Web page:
Conviction

Today’s readings (click below to open in new tab/window):
Psalms 54, 146, Numbers 22:21-38, Romans 7:1-12, Matthew 21:23-32

Does a vision without a voice have any value? In the pre-civil rights era, many preachers in white churches personally believed in desegregation, but were reluctant to say so from the pulpit. They feared alienating their congregations and losing members. Not many years ago, during a panel discussion on whether to ordain gay clergy, several pastors said they personally supported it, but that taking such a stand would drive their congregations to either fire them or leave the denomination. Only one pastor in attendance had the courage to say: “Let them leave.” Personal convictions, especially regarding matters of justice, mean nothing if we remain silent about them

The difference between a pastor and a prophet is often their willingness to (pardon the language) piss people off. A pastor is beholden to an audience; if he or she drives members away, they will likely be fired or transferred. A prophet is beholden only to God and conscience. Telling people what they want to hear in order to remain in power is the purview of politicians, not clergy.

When the chief priests and elders asked Jesus by what authority he preached, he countered by asking them: “Did the baptism of John come from heaven, or was it of human origin?” They dithered among themselves, trying to determine which answer would cause the fewest problems: if they said “from heaven” they would have to admit they’d been hypocrites, but if they said “from man” the people who followed John might turn on them in anger. At no point in the conversation does it seem they asked themselves: “What do we believe is the truth?” They answered, “We do not know.”

No one can truly lead people they fear to displease. When our pastors and priests are willing to tell us something we won’t like – something that may even anger us – we are not obligated to agree with them, but it is an indicator of their integrity. And when we are called upon to lead, we must not equivocate, but instead be clear in our words and intentions. If we wait to take a stand until most of the danger of doing so has passed, we have done nothing at all.

Comfort: You can’t make everyone happy, so don’t try.

Challenge: If the just opinion is unpopular, speak it anyway.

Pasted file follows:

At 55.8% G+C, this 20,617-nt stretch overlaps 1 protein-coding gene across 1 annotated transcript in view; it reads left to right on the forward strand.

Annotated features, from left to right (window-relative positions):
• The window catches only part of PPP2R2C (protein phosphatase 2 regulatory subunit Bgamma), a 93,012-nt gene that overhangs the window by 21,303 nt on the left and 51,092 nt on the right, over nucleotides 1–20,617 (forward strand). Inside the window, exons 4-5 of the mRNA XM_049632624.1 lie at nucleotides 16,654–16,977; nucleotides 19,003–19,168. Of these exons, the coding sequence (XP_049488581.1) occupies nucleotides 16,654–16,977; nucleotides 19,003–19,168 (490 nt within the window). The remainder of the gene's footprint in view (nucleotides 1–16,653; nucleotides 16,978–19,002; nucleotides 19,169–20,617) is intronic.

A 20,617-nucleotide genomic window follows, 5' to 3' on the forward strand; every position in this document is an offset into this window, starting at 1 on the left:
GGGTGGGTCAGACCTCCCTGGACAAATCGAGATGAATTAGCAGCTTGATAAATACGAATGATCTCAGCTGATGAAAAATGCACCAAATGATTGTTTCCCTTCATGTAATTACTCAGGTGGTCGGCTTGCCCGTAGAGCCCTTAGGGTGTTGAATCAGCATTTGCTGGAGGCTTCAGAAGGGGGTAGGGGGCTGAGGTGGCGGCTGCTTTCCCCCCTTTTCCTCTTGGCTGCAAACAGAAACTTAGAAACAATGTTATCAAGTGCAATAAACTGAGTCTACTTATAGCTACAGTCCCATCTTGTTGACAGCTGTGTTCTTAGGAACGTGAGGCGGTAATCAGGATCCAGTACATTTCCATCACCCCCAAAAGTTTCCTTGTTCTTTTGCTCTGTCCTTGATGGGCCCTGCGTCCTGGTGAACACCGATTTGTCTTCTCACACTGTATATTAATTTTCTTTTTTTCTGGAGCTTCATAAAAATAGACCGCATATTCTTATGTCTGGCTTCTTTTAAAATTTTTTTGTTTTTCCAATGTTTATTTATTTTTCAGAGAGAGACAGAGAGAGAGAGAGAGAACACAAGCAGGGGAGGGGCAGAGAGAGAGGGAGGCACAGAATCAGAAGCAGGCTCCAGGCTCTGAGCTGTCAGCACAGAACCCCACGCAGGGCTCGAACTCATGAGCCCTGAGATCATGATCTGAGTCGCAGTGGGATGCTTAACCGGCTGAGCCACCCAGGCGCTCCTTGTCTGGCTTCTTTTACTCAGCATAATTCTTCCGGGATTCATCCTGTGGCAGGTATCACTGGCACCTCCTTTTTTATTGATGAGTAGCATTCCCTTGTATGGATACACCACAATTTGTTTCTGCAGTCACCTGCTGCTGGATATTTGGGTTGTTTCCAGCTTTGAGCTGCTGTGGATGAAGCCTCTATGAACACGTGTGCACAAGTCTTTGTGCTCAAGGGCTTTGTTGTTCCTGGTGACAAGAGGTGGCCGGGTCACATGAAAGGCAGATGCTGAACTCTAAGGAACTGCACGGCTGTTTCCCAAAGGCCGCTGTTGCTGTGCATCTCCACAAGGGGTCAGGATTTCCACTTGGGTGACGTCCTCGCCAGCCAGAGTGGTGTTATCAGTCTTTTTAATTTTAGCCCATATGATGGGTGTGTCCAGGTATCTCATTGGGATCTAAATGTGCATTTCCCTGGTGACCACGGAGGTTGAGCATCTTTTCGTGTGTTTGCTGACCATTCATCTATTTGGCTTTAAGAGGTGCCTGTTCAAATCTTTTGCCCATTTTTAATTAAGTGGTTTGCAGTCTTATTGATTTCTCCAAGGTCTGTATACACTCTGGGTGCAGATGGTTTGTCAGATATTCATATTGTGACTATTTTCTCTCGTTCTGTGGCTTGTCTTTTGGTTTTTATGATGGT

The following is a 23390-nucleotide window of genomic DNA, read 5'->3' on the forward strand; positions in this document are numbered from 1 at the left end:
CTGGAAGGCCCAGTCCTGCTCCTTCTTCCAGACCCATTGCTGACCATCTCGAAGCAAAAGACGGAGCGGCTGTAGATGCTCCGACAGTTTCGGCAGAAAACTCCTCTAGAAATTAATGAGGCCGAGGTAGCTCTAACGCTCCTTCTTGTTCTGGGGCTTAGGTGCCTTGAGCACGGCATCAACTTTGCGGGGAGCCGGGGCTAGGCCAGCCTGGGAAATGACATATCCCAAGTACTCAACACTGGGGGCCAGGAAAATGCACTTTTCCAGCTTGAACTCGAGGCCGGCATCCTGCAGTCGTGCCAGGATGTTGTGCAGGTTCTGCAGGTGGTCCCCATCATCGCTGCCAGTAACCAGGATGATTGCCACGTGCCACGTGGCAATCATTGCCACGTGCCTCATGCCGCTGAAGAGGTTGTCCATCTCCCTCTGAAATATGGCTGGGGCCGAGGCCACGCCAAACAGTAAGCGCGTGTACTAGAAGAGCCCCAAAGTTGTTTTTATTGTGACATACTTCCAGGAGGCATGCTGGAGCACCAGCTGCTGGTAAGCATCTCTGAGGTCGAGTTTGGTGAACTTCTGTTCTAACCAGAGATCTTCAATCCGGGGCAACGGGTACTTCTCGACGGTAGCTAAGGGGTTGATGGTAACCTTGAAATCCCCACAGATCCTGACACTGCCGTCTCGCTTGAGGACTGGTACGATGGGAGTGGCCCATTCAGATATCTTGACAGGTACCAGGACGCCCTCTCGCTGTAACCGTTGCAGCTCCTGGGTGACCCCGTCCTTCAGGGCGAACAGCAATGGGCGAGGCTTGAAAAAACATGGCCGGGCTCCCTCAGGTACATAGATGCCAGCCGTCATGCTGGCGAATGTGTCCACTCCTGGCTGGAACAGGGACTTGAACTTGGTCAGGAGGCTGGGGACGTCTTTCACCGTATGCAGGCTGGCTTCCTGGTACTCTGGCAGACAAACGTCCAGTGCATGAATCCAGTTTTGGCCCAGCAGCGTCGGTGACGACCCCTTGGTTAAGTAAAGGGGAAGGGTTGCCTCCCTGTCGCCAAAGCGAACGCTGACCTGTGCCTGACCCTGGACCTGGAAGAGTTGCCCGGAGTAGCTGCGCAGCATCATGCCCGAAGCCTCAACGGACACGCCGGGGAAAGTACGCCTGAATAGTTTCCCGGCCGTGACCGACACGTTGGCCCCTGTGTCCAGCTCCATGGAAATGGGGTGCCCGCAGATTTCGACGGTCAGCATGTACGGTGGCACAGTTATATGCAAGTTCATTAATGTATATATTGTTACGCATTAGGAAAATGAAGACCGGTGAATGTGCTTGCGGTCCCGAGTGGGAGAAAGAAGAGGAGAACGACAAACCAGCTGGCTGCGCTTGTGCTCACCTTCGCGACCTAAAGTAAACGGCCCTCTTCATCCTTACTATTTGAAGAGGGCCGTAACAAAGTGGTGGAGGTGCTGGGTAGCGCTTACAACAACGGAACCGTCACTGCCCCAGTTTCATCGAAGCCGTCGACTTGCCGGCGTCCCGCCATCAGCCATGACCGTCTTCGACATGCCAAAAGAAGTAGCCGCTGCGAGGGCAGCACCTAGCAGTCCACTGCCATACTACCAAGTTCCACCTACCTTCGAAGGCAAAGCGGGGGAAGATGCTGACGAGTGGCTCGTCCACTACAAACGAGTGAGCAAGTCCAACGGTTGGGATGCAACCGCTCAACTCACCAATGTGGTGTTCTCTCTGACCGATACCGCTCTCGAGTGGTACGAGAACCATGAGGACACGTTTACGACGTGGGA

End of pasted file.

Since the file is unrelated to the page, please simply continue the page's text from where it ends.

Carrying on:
Prayer: God of Justice, give me courage to serve you boldly. Amen.

Discussion: When do you regret not speaking up?

Join the discussion! If you enjoyed this post, feel free to join an extended discussion as part of the C+C Facebook group. You’ll be notified of new posts through FB, and have the opportunity to share your thoughts with some lovely people.

Civil Disobedience

mercy_not_sacrifice

Today’s readings (click below to open in new tab/window):
Psalms 51; 148, Proverbs 8:1-21, 2 John 1-13, Matthew 12:1-14


The Gospels contain several examples of Christ breaking the Law to serve a greater good. In today’s reading from Matthew he hits the Pharisees with a double whammy. First, he and his hungry disciples pick heads of grain to eat while they are walking through a field, though the Law forbid harvesting on the Sabbath. Then Jesus heals a man with a withered hand (also work forbidden on the Sabbath) and justifies it by asking his critics if, had they only one sheep and it fell into a ditch on the Sabbath, would they lift it out?

As followers of Christ we understand God “desires mercy and not sacrifice” yet many civil and religious laws attempt to bind us to legalism over mercy. When are we called to civil disobedience – that is, disobeying the law out of Christian conscience? Without respect to their merit, some examples include conscientious objectors during wartime, refusal to sign marriage certificates for gay couples, and passing out food to homeless people despite local ordinances forbidding it. Further complicating the matter, Paul tells us in many scriptures to obey the civil authorities because they have been appointed by God.